The Connections #979: Shell-By Date
Dizzyhead Paul Collins has a great piece up at Slate called "Dead Plagiarists Society." Here's a bit of that typical Collins flair:
For any plagiarist living in an age of search engines, waving a loaded book in front of reviewers has become the literary equivalent of suicide by cop.And there's much more—I especially like the mention of alchemy toward the end, and the idea of long-buried, obscure writers getting a second life (if not on Second Life) thanks to new literary-detective technologies like Google.
Speaking of long-buried: The piece mentions that Tristram Shandy's "diatribe against plagiarism...was itself plagiarized" from Burton's Anatomy (shamelessly...or was this a clever bit of commentary in itself?), and notes, "It's long been known that Poe plagiarized his first book, a hack project titled The Conchologist's First Book, and that Herman Melville swiped many technical passages of Moby Dick whole from maritime authors like Henry Cheever."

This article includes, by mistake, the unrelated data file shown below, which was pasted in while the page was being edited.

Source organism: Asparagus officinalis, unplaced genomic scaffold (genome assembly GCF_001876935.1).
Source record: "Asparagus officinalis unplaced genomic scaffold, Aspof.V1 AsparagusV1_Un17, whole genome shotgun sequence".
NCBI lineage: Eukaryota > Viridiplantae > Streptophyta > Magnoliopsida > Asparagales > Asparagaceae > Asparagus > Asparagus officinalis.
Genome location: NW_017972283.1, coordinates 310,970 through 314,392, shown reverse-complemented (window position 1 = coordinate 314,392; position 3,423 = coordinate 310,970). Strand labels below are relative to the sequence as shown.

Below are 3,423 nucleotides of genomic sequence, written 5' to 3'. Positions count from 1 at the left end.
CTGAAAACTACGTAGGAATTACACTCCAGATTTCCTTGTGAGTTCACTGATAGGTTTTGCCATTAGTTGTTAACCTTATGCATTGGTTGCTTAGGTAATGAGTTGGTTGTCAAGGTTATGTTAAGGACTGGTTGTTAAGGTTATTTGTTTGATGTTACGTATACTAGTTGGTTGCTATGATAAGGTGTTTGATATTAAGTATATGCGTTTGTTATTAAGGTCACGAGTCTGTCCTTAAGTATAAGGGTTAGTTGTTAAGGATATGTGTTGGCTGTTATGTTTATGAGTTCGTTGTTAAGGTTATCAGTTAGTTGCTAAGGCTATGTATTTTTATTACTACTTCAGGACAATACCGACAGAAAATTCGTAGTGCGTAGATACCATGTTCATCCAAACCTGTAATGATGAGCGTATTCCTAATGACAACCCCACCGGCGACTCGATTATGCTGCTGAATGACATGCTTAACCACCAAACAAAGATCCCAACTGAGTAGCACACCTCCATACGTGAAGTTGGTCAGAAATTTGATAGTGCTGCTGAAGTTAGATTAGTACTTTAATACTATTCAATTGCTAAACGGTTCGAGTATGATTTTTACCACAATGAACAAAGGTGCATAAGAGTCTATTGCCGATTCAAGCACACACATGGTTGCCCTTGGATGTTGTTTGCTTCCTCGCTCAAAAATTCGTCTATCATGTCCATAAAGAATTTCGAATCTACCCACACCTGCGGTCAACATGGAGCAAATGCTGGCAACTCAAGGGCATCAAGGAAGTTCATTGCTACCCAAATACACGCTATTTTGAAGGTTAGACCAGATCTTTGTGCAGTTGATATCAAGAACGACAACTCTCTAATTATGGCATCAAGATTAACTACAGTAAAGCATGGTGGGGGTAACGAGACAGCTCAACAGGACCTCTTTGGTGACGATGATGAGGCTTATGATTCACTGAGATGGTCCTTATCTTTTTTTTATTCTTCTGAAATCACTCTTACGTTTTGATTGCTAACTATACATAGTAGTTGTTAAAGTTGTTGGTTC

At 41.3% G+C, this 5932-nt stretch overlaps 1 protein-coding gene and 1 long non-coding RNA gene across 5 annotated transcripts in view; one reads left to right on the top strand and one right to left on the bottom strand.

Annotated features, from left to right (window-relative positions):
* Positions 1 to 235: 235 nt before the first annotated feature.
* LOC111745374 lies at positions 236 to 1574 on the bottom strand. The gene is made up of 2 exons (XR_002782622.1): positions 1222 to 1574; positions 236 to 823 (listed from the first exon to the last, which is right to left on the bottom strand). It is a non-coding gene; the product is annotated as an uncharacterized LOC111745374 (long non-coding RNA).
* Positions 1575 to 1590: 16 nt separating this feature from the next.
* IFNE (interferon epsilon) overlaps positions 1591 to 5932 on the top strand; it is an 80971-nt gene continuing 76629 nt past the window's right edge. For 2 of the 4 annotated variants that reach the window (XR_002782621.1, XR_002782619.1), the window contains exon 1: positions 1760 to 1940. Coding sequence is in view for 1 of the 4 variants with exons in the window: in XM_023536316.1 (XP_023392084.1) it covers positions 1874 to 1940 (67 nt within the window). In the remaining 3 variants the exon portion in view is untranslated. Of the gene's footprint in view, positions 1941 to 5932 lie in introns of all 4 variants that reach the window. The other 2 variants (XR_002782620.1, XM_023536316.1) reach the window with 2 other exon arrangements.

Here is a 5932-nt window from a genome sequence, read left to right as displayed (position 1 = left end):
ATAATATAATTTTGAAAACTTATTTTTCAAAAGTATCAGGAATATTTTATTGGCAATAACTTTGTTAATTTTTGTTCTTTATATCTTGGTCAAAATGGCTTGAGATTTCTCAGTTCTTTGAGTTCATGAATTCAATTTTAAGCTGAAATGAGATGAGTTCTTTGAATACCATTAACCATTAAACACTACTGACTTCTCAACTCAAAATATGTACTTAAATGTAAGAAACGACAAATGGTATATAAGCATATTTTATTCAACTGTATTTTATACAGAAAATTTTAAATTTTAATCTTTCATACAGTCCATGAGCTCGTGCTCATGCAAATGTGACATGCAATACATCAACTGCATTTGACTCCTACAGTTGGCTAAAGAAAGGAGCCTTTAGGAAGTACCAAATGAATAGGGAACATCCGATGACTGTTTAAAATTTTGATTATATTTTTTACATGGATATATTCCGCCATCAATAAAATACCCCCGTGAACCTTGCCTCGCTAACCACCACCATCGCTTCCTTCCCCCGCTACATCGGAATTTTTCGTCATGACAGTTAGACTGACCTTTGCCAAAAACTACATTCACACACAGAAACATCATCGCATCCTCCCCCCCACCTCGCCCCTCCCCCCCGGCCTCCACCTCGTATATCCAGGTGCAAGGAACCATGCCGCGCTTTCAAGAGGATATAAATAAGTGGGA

This I didn't know!
On page 313 of Strong Opinions, Nabokov cites with approval Salinger's A Perfect Day for Bananafish:
"'Stopping only to sink a foot in a soggy, collapsed castle . . . ' This is a great story, too famous and too fragile to be measured here by a casual conchometrist."Eh? This fleeting assessment has long gnawed at me, especially conchometrist, which doesn't pop up in the OED; surely VN meant conchologist, someone who studies shells and shellfish. Does -metrist mean we should pay attention to the meter of the line in question? (How would it "scan"? Does --´--´-´--´--´´- make any sense?)
Or perhaps he wants us to think of a poem...a poem by—well, subtract the m: Poe.
Given that Lolita (especially the first half) is saturated with Poe references (particularly Poe's "Annabel Lee"), doesn't VN's enigmatic comment now underline a link between the Salinger story and his own troubling novel? Thanks to Paul's piece, has this long-buried connection (Salinger-Poe-Nabokov) finally been unearthed?
Finally: Here is the relevant part in "my" piece, "Humbert: An Introduction" (in the Paper That Shall Not Be Named, via Parkus Grammaticus). The paranoid Mercy Pang (not to be confused with this Mercy Pang, who I think is a niece) writes (in reference to the Salinger quote):
The castle looms in significance once the image of young Humbert and Annabel comes flickering into view: They pawed each other desperately on that distant beach, where "sometimes a chance rampart built by younger children" granted them "sufficient concealment to graze each other's lips." Is this too-blatant similarity one of the reasons Nabokov seems at a loss for words?Her ludicrous charge of plagiarism suddenly seems in keeping with Paul's theme, no?
5. Light posting for a while—happy Thanksgiving—and there's a new New-York Ghost if you want it!